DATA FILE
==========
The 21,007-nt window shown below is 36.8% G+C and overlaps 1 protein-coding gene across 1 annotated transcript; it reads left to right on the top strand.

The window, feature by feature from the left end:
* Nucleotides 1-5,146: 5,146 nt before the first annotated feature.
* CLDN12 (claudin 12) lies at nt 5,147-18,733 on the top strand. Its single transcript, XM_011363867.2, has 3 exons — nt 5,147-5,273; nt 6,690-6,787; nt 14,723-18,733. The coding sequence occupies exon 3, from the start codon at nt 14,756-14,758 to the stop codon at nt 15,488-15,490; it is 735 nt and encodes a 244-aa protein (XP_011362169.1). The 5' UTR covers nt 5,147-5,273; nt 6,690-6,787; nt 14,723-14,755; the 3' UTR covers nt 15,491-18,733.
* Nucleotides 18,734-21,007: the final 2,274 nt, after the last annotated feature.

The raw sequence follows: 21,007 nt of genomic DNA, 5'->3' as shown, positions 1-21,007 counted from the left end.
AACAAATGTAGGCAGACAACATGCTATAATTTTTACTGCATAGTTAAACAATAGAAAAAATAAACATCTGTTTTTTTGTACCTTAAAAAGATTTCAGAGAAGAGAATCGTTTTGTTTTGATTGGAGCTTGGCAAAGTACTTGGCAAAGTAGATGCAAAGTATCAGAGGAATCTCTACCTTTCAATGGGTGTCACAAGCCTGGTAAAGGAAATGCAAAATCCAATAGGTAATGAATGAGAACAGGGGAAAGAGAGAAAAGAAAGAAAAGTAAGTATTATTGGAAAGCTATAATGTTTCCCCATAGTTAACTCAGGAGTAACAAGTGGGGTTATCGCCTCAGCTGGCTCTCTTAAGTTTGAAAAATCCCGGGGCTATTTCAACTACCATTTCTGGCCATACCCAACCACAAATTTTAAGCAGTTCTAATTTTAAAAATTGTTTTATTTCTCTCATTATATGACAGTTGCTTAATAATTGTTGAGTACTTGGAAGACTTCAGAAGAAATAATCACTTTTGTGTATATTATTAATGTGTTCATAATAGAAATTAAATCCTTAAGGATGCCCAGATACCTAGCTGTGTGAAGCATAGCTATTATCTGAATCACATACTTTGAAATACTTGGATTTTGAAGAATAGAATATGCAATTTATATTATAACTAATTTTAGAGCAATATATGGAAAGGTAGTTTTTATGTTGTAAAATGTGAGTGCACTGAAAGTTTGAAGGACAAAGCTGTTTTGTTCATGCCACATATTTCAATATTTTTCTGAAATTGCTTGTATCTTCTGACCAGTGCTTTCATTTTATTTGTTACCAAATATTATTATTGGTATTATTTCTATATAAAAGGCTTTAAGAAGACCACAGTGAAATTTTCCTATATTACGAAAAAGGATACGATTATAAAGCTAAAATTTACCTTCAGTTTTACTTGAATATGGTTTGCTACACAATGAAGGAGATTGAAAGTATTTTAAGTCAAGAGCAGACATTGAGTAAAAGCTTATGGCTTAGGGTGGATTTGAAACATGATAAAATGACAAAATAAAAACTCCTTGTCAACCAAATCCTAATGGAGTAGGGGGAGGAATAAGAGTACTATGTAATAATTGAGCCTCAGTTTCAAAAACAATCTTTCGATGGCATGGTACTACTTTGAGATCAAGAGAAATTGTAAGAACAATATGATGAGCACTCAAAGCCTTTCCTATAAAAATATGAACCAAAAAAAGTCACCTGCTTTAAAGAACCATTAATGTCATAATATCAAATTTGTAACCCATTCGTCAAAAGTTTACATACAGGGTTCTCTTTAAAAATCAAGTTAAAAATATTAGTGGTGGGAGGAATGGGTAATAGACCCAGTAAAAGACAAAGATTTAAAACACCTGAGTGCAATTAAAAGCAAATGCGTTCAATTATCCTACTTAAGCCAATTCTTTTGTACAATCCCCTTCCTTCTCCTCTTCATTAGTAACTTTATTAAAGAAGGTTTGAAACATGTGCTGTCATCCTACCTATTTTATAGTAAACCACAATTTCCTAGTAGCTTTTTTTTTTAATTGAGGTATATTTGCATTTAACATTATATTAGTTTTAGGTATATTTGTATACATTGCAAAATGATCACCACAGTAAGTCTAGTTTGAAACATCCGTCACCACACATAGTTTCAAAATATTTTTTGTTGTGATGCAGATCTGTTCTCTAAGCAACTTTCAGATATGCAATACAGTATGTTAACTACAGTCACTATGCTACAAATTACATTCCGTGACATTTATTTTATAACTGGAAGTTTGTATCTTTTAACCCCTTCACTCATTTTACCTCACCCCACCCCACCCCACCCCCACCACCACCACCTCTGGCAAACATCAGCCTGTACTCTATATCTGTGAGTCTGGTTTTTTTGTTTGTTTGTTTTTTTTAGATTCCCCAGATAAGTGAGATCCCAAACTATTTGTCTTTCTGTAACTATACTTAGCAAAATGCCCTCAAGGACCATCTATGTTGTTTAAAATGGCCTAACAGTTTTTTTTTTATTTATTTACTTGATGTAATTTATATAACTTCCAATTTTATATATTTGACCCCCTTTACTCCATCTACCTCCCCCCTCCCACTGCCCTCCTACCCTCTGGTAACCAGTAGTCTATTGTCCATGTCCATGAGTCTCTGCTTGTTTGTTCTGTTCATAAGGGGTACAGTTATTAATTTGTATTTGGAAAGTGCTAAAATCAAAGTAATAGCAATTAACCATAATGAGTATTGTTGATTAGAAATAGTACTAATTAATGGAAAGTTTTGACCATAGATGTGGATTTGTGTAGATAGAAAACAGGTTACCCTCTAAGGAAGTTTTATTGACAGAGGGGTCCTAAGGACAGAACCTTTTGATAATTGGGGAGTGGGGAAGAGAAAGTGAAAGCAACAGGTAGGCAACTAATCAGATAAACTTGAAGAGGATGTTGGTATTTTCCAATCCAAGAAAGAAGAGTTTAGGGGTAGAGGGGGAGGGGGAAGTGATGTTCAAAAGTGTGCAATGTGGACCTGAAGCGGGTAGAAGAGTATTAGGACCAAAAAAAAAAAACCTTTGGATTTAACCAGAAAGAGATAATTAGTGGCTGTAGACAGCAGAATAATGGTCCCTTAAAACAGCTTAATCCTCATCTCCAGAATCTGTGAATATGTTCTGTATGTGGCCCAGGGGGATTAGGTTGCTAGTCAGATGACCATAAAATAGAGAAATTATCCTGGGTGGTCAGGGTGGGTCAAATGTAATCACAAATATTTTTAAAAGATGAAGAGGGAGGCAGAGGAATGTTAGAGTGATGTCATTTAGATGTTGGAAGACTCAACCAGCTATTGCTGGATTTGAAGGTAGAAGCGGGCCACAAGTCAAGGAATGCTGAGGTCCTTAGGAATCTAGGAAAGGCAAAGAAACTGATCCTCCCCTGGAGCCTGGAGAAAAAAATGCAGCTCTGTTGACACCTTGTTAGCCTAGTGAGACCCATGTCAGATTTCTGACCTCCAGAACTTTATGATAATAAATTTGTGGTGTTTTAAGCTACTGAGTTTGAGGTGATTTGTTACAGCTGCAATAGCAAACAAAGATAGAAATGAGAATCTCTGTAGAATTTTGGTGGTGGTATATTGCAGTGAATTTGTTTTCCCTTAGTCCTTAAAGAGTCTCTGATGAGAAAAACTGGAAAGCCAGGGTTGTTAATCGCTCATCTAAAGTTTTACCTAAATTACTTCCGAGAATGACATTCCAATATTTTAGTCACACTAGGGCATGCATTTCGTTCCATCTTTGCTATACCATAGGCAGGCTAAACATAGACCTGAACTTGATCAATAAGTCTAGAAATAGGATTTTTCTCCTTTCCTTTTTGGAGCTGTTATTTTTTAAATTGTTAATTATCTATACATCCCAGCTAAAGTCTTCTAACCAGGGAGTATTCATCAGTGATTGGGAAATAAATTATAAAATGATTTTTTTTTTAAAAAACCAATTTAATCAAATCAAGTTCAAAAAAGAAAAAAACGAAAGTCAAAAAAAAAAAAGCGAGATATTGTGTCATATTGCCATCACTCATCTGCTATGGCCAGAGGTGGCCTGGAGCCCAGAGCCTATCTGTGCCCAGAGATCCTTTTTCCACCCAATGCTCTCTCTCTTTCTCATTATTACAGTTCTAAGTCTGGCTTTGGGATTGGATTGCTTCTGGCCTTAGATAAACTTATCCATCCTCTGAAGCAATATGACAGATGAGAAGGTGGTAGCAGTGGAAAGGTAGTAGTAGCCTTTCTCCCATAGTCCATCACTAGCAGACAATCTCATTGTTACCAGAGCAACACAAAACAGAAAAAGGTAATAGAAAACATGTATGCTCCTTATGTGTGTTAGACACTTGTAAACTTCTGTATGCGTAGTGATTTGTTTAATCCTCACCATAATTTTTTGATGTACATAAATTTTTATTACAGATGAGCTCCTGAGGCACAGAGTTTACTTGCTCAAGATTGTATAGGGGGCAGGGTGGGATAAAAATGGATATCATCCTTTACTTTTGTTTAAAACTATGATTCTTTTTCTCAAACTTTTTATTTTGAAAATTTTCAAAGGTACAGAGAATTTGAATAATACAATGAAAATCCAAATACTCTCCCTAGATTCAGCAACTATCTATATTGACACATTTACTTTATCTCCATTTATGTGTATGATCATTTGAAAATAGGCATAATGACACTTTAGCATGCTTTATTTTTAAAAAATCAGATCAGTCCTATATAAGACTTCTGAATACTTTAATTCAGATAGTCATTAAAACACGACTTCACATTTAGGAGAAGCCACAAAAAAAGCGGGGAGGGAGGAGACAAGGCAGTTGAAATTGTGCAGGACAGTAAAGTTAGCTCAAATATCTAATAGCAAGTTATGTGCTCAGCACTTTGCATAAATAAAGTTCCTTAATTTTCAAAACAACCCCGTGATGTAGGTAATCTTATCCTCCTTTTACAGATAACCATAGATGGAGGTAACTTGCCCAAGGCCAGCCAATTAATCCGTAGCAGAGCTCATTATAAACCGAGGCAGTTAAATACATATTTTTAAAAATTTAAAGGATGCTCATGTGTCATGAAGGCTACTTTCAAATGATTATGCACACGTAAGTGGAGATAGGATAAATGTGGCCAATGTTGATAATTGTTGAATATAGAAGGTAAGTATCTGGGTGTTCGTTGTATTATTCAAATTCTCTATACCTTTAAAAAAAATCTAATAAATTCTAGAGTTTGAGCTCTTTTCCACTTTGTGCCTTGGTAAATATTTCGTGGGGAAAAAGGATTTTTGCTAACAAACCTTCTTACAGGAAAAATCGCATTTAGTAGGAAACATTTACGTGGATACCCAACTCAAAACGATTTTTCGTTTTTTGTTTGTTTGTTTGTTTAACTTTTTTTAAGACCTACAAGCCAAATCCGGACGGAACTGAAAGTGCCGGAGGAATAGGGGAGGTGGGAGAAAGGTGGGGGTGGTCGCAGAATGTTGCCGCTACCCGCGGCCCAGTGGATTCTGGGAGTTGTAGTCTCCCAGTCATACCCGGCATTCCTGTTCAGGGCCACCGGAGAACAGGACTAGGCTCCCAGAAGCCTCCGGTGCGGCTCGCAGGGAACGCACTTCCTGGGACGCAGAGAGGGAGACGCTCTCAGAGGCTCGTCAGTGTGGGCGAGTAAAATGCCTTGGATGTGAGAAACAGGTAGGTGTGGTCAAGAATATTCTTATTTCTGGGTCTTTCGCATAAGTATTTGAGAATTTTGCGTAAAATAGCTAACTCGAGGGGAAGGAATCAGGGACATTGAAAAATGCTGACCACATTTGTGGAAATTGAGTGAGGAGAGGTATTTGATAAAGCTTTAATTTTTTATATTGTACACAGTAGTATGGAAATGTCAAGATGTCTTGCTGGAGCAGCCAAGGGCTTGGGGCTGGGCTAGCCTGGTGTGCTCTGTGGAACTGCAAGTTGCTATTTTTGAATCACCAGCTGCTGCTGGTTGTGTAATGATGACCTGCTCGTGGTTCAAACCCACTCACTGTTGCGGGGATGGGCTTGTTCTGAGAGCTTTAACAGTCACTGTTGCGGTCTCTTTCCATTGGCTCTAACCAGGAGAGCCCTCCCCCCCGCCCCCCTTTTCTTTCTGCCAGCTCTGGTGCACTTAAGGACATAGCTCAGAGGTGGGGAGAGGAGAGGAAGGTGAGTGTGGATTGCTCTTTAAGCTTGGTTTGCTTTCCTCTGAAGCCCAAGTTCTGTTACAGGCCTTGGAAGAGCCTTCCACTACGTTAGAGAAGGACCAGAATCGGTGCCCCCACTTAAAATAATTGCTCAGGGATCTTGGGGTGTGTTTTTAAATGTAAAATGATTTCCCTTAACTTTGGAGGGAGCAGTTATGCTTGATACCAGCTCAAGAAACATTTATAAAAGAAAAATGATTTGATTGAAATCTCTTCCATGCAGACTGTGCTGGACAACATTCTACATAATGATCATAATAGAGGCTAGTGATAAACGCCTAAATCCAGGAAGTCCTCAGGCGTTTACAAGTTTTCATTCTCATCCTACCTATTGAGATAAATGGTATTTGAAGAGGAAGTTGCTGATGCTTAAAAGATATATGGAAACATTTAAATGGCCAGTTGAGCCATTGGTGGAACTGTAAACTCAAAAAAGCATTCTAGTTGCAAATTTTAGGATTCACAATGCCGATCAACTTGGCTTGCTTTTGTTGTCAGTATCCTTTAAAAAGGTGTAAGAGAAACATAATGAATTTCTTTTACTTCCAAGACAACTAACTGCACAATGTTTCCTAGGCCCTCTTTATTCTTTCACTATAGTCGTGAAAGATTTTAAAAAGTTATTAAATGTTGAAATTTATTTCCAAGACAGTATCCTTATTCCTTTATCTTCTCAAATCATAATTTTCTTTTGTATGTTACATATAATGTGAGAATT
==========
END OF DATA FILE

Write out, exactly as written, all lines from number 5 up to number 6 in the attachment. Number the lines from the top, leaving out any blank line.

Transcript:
* Nucleotides 18,734-21,007: the final 2,274 nt, after the last annotated feature.

The raw sequence follows: 21,007 nt of genomic DNA, 5'->3' as shown, positions 1-21,007 counted from the left end.